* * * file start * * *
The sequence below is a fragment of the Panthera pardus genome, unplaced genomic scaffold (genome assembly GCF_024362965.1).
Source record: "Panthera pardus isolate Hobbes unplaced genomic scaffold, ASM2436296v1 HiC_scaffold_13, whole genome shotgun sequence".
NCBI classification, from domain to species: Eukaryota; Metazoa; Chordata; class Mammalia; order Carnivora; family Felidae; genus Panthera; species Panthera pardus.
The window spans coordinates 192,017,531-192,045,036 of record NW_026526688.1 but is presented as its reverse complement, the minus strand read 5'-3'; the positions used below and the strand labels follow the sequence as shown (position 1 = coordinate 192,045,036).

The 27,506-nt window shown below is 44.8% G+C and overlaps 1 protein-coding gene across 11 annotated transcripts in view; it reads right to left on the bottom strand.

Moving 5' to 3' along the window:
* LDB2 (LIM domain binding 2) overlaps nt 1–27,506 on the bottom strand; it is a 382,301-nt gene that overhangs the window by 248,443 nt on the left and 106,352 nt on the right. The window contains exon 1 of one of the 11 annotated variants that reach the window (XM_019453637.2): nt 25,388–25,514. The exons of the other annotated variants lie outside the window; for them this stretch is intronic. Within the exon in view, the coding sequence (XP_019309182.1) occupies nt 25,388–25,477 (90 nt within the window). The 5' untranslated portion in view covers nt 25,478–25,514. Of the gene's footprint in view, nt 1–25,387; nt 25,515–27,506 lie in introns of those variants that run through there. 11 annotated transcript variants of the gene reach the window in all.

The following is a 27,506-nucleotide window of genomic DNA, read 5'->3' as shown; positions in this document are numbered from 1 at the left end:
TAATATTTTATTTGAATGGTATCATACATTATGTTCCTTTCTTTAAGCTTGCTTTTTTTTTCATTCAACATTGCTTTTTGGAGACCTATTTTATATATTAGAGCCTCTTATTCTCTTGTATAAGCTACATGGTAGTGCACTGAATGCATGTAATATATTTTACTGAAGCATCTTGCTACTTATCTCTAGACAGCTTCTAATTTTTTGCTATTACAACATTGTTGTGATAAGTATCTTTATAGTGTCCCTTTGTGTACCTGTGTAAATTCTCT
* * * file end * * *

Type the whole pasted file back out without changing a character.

The sequence below is a fragment of the Panthera pardus genome, unplaced genomic scaffold (genome assembly GCF_024362965.1).
Source record: "Panthera pardus isolate Hobbes unplaced genomic scaffold, ASM2436296v1 HiC_scaffold_13, whole genome shotgun sequence".
NCBI classification, from domain to species: Eukaryota; Metazoa; Chordata; class Mammalia; order Carnivora; family Felidae; genus Panthera; species Panthera pardus.
The window spans coordinates 192,017,531-192,045,036 of record NW_026526688.1 but is presented as its reverse complement, the minus strand read 5'-3'; the positions used below and the strand labels follow the sequence as shown (position 1 = coordinate 192,045,036).

The 27,506-nt window shown below is 44.8% G+C and overlaps 1 protein-coding gene across 11 annotated transcripts in view; it reads right to left on the bottom strand.

Moving 5' to 3' along the window:
* LDB2 (LIM domain binding 2) overlaps nt 1–27,506 on the bottom strand; it is a 382,301-nt gene that overhangs the window by 248,443 nt on the left and 106,352 nt on the right. The window contains exon 1 of one of the 11 annotated variants that reach the window (XM_019453637.2): nt 25,388–25,514. The exons of the other annotated variants lie outside the window; for them this stretch is intronic. Within the exon in view, the coding sequence (XP_019309182.1) occupies nt 25,388–25,477 (90 nt within the window). The 5' untranslated portion in view covers nt 25,478–25,514. Of the gene's footprint in view, nt 1–25,387; nt 25,515–27,506 lie in introns of those variants that run through there. 11 annotated transcript variants of the gene reach the window in all.

The following is a 27,506-nucleotide window of genomic DNA, read 5'->3' as shown; positions in this document are numbered from 1 at the left end:
TAATATTTTATTTGAATGGTATCATACATTATGTTCCTTTCTTTAAGCTTGCTTTTTTTTTCATTCAACATTGCTTTTTGGAGACCTATTTTATATATTAGAGCCTCTTATTCTCTTGTATAAGCTACATGGTAGTGCACTGAATGCATGTAATATATTTTACTGAAGCATCTTGCTACTTATCTCTAGACAGCTTCTAATTTTTTGCTATTACAACATTGTTGTGATAAGTATCTTTATAGTGTCCCTTTGTGTACCTGTGTAAATTCTCT